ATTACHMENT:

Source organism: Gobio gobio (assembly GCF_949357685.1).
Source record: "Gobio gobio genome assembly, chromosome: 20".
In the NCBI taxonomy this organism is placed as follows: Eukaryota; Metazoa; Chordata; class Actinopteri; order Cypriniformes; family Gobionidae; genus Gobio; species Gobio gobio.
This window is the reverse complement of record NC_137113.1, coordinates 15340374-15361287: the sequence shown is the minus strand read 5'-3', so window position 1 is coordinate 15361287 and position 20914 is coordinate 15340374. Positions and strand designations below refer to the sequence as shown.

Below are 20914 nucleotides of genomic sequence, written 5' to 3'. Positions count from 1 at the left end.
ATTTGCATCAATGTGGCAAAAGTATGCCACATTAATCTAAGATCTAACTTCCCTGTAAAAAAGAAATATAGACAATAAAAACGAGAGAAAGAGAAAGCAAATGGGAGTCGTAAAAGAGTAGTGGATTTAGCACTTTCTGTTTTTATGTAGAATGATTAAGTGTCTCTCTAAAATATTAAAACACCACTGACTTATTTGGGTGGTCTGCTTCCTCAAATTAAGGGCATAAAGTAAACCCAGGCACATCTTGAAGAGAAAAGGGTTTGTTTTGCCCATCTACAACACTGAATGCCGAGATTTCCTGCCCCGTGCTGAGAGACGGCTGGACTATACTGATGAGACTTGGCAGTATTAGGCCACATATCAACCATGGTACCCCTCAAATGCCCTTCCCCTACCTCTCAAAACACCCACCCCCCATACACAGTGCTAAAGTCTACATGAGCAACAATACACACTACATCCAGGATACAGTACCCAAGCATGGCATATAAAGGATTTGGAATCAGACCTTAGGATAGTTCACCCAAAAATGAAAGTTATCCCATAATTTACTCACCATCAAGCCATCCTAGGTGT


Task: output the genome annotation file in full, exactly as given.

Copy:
Source organism: Gobio gobio (assembly GCF_949357685.1).
Source record: "Gobio gobio genome assembly, chromosome: 20".
In the NCBI taxonomy this organism is placed as follows: Eukaryota; Metazoa; Chordata; class Actinopteri; order Cypriniformes; family Gobionidae; genus Gobio; species Gobio gobio.
This window is the reverse complement of record NC_137113.1, coordinates 15340374-15361287: the sequence shown is the minus strand read 5'-3', so window position 1 is coordinate 15361287 and position 20914 is coordinate 15340374. Positions and strand designations below refer to the sequence as shown.

Below are 20914 nucleotides of genomic sequence, written 5' to 3'. Positions count from 1 at the left end.
ATTTGCATCAATGTGGCAAAAGTATGCCACATTAATCTAAGATCTAACTTCCCTGTAAAAAAGAAATATAGACAATAAAAACGAGAGAAAGAGAAAGCAAATGGGAGTCGTAAAAGAGTAGTGGATTTAGCACTTTCTGTTTTTATGTAGAATGATTAAGTGTCTCTCTAAAATATTAAAACACCACTGACTTATTTGGGTGGTCTGCTTCCTCAAATTAAGGGCATAAAGTAAACCCAGGCACATCTTGAAGAGAAAAGGGTTTGTTTTGCCCATCTACAACACTGAATGCCGAGATTTCCTGCCCCGTGCTGAGAGACGGCTGGACTATACTGATGAGACTTGGCAGTATTAGGCCACATATCAACCATGGTACCCCTCAAATGCCCTTCCCCTACCTCTCAAAACACCCACCCCCCATACACAGTGCTAAAGTCTACATGAGCAACAATACACACTACATCCAGGATACAGTACCCAAGCATGGCATATAAAGGATTTGGAATCAGACCTTAGGATAGTTCACCCAAAAATGAAAGTTATCCCATAATTTACTCACCATCAAGCCATCCTAGGTGT